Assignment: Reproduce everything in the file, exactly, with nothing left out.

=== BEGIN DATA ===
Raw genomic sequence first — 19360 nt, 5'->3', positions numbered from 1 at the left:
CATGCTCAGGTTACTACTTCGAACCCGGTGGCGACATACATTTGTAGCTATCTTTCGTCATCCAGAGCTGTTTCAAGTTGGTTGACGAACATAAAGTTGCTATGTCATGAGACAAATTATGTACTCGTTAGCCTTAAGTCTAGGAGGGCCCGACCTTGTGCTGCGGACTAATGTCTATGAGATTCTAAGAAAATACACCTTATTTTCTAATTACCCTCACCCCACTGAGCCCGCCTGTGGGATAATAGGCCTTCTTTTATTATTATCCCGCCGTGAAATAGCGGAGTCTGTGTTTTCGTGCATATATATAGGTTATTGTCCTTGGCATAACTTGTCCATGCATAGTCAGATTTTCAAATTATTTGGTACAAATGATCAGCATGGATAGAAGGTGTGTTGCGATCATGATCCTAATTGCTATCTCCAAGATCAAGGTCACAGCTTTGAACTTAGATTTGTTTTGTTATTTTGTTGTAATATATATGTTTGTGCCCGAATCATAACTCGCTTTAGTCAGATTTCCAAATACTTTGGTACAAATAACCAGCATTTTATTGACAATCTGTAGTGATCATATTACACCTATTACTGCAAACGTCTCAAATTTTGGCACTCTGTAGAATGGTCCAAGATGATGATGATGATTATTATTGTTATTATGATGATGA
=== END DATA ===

Raw genomic sequence first — 19360 nt, 5'->3', positions numbered from 1 at the left:
CATGCTCAGGTTACTACTTCGAACCCGGTGGCGACATACATTTGTAGCTATCTTTCGTCATCCAGAGCTGTTTCAAGTTGGTTGACGAACATAAAGTTGCTATGTCATGAGACAAATTATGTACTCGTTAGCCTTAAGTCTAGGAGGGCCCGACCTTGTGCTGCGGACTAATGTCTATGAGATTCTAAGAAAATACACCTTATTTTCTAATTACCCTCACCCCACTGAGCCCGCCTGTGGGATAATAGGCCTTCTTTTATTATTATCCCGCCGTGAAATAGCGGAGTCTGTGTTTTCGTGCATATATATAGGTTATTGTCCTTGGCATAACTTGTCCATGCATAGTCAGATTTTCAAATTATTTGGTACAAATGATCAGCATGGATAGAAGGTGTGTTGCGATCATGATCCTAATTGCTATCTCCAAGATCAAGGTCACAGCTTTGAACTTAGATTTGTTTTGTTATTTTGTTGTAATATATATGTTTGTGCCCGAATCATAACTCGCTTTAGTCAGATTTCCAAATACTTTGGTACAAATAACCAGCATTTTATTGACAATCTGTAGTGATCATATTACACCTATTACTGCAAACGTCTCAAATTTTGGCACTCTGTAGAATGGTCCAAGATGATGATGATGATTATTATTGTTATTATGATGATGA